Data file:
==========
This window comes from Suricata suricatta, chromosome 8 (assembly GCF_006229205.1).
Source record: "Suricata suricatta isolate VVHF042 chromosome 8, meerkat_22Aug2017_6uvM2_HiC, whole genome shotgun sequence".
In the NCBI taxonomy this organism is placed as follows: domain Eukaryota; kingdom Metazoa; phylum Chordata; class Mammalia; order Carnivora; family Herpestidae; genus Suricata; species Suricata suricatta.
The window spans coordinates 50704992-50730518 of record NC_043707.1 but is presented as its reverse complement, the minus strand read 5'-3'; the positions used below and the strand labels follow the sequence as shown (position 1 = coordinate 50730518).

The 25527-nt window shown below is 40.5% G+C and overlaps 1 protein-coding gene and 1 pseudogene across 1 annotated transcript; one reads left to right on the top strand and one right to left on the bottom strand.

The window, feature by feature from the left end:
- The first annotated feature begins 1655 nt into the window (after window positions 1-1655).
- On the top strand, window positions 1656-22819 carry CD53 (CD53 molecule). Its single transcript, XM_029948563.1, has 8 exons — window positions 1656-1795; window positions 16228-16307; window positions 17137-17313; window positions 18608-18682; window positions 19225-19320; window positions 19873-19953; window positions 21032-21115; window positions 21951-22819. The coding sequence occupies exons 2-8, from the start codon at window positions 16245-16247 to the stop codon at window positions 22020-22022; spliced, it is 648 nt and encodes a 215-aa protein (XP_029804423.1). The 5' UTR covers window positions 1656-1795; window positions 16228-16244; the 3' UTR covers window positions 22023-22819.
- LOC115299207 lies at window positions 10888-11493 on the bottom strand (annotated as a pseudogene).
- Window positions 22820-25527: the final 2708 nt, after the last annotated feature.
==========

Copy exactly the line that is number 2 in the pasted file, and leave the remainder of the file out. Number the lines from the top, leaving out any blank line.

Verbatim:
Source record: "Suricata suricatta isolate VVHF042 chromosome 8, meerkat_22Aug2017_6uvM2_HiC, whole genome shotgun sequence".